Everything You Need to Know About CBG Oil

Goodbye CBD; hello CBG! Researchers have identified over 100 unique compounds within the cannabis plant, and since CBD has proven itself to be a powerhouse for improving health — doing everything from alleviating pain and improving sleep to helping manage severe diseases like epilepsy and Parkinson’s — many supporters have been looking for the next great cannabis cure.

Cannabigerol, or CBG, is extremely promising, and considering that it is appearing on dispensary and digital shelves in the form of oils and edibles, many are wondering about CBG’s effects. Read on to learn more about this latest development in cannabis culture.

What Is Cannabigerol?

While THC and CBD are by far the most plentiful cannabinoids, they are not the only ones. As mentioned above, researchers have found roughly 112 compounds that are unique to the cannabis plant. Unfortunately, not all 112 of these compounds have been studied in depth; because funding for cannabis research has historically been scant, only a few compounds have received appropriate attention from researchers.

Fortunately, cannabigerol is one of the lucky few. Though research of CBG is in its infancy, already researchers have made some interesting discoveries regarding this cannabinoid. Perhaps most importantly, CBG seems to be the source of all other cannabinoids, which are derived from cannabigerolic acid (CBGA). This leads some users to believe that it can combine the health benefits of all other cannabinoids — but that isn’t exactly borne out in the science.

Research on CBG has found a number of noteworthy benefits. Like CBD, CBG is non-psychoactive, and it seems to help combat pain and inflammation. Additionally, CBG is a strong neuroprotectant, which means it helps defend delicate nerve cells against damage and aging. Physiologically, CBG binds to both types of endocannabinoid receptors, which are located throughout the body in the nervous system, digestive system, immune system and more. Animal studies demonstrate that CBG could be invaluable in managing the effects of inflammatory bowel disease, Huntington’s disease, glaucoma and even cancer.

In mature cannabis plants, CBG is present in exceedingly small quantities: 1 percent or less, compared to upwards of 20 percent for CBD and 30 percent for THC. Young cannabis plants can contain higher CBG content, and some strains have been found to produce more CBG than others. Even so, CBG products are expensive and rather difficult to produce, meaning they can be expensive and hard for consumers to find.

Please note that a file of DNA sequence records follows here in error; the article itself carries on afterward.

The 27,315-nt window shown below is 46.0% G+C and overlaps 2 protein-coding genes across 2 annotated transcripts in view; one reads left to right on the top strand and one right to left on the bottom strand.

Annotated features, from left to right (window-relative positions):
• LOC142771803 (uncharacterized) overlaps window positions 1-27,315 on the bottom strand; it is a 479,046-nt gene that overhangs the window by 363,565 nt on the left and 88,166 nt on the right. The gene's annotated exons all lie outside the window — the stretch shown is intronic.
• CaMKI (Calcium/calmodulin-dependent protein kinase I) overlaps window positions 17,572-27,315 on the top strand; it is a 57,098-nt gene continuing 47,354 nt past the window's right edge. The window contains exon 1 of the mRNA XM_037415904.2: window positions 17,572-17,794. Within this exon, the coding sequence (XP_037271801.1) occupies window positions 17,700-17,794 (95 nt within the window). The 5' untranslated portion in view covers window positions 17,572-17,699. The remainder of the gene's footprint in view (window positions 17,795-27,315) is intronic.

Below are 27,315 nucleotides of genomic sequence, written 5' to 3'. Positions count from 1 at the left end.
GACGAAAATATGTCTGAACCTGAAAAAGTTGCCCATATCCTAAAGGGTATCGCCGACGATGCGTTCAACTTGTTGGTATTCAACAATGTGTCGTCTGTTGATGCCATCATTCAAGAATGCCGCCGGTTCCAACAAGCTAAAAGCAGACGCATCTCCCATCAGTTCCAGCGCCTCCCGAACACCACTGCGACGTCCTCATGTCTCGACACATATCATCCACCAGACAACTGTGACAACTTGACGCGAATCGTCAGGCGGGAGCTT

Are There Side Effects to CBG?

Users should be careful to take CBG in appropriate doses, similar to doses of CBD. A good rule of thumb for daily dosage of CBG is as follows:

.25 milligrams of CBG x your body weight in pounds

Some people can tolerate higher doses of CBG, but it is wise to start with a conservative amount and slowly increase until one experiences positive effects.

Negative side effects are rare, but they are possible with high enough doses. Some examples of side effects include:

  • Dry mouth
  • Diarrhea
  • Reduced appetite
  • Drowsiness
  • Fatigue

CBG might also interact with other medications, so it is important that users with health concerns interested in trying CBG talk to their healthcare provider first.

How Do You Take CBG?

As mentioned above, CBG is not plentiful in cannabis plants. Pure CBG oils are expensive and rare, but they can be found online and in specialty dispensaries or CBD stores. Fortunately, there are easier ways to get a good dose of CBG.

For one, CBG is present in all raw cannabis flower — which is available in any New Jersey dispensary or medical and recreational pot shops closer to home. The White Widow, John Snow and Sour G strains have been found to be higher in CBG; users can ask budtenders at their dispensary about these strains or others known to have high CBG content.

Another option is taking full- or broad-spectrum CBD oils. In creating these products, manufacturers do not filter out all the cannabinoids and cannabis compounds present in the natural plant, which means CBG is often present alongside CBD. This could mean that users benefit from the entourage effect, or when multiple cannabis compounds are more powerful when taken together.

Until we have a better method of breeding high-CBG cannabis, users aren’t likely to find CBG isolate products on shelves of their local pharmacy. Still, it is important to stay abreast of cannabinoid discoveries, and CBG is certainly a promising compound to keep an eye on.